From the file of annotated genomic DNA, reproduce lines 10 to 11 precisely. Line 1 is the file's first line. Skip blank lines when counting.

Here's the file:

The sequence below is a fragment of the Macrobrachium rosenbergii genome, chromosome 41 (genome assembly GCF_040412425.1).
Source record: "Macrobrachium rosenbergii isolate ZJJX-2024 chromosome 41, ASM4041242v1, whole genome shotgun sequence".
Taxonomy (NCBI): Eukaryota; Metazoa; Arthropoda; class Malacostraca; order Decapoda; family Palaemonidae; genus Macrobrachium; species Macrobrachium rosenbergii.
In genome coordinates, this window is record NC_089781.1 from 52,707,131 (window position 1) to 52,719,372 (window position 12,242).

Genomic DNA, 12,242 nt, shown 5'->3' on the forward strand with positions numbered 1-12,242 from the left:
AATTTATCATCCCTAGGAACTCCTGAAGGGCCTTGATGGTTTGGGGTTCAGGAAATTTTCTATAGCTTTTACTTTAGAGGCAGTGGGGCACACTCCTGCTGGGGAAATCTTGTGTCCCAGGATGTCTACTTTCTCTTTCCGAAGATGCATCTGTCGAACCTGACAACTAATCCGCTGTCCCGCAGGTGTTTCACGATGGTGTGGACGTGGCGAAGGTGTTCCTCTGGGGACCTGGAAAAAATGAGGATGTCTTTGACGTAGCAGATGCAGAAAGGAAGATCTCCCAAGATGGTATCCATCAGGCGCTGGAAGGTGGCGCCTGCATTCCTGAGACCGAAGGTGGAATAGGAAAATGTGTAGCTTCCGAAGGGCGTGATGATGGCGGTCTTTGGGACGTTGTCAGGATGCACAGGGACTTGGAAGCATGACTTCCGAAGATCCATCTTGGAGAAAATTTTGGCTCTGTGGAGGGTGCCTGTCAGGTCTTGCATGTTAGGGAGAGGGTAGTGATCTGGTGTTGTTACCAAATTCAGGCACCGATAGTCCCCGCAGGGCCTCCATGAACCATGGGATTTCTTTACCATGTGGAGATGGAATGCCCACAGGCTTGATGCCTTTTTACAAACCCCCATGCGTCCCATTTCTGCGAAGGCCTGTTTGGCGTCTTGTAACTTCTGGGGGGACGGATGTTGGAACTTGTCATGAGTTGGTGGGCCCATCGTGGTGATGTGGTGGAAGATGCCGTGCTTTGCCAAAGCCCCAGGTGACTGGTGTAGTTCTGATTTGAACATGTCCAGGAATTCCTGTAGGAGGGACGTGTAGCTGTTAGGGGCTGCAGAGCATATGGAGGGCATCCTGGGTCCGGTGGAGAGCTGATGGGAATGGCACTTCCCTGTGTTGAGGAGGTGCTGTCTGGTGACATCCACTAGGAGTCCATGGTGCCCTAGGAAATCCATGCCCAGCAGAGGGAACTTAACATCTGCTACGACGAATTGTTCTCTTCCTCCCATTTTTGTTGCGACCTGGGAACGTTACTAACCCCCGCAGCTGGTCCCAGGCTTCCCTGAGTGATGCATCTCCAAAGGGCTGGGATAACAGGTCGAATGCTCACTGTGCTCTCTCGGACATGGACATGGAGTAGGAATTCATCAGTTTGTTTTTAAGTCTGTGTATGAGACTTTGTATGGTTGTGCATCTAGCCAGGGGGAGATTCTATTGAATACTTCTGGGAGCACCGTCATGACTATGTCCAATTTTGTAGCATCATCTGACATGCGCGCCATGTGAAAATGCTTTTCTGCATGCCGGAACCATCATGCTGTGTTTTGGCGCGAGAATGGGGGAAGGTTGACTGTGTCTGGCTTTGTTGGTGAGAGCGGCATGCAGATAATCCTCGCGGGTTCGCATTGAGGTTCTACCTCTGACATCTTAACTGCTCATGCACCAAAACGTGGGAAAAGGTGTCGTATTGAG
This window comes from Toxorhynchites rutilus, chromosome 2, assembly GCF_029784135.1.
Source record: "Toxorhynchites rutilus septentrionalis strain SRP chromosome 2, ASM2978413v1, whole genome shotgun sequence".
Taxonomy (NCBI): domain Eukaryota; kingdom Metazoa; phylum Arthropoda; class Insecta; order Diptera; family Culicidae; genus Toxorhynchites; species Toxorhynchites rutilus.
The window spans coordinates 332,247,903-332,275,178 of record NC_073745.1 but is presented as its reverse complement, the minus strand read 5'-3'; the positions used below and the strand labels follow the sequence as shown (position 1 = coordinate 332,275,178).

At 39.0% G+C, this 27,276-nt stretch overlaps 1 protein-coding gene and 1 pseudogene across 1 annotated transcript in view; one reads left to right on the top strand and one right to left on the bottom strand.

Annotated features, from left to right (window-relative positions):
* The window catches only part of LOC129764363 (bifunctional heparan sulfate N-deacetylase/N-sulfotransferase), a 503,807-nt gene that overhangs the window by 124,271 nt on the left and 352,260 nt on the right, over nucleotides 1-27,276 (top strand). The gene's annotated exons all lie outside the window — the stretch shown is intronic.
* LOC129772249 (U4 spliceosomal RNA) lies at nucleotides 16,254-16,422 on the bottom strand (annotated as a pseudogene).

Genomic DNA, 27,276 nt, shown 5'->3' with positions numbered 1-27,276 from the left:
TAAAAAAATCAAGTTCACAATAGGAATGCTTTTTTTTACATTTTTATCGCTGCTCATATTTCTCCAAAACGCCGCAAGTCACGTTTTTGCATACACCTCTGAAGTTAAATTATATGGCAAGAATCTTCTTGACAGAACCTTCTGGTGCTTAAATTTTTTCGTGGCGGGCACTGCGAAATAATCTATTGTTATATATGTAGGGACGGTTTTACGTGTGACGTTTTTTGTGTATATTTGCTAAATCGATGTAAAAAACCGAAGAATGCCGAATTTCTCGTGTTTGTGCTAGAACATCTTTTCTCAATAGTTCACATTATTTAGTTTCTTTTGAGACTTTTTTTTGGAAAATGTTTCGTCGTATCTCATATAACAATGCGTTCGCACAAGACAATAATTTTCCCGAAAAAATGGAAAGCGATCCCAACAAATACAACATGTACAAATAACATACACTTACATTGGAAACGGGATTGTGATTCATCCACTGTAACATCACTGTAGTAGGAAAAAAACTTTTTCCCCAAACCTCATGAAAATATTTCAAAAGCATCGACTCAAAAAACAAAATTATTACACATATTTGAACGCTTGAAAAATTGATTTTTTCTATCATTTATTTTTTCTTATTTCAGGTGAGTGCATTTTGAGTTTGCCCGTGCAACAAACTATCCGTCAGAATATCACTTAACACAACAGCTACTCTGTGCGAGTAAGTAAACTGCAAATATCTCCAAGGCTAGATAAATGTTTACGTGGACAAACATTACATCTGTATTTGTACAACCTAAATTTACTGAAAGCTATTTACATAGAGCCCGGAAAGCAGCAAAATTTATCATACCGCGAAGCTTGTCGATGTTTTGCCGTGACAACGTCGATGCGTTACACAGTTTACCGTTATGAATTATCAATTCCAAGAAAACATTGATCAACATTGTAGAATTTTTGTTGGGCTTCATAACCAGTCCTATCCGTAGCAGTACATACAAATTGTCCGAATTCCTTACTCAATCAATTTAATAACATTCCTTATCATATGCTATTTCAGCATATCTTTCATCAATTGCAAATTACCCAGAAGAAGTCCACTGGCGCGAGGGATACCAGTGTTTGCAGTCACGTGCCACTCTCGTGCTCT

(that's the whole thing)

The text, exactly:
The window spans coordinates 332,247,903-332,275,178 of record NC_073745.1 but is presented as its reverse complement, the minus strand read 5'-3'; the positions used below and the strand labels follow the sequence as shown (position 1 = coordinate 332,275,178).

At 39.0% G+C, this 27,276-nt stretch overlaps 1 protein-coding gene and 1 pseudogene across 1 annotated transcript in view; one reads left to right on the top strand and one right to left on the bottom strand.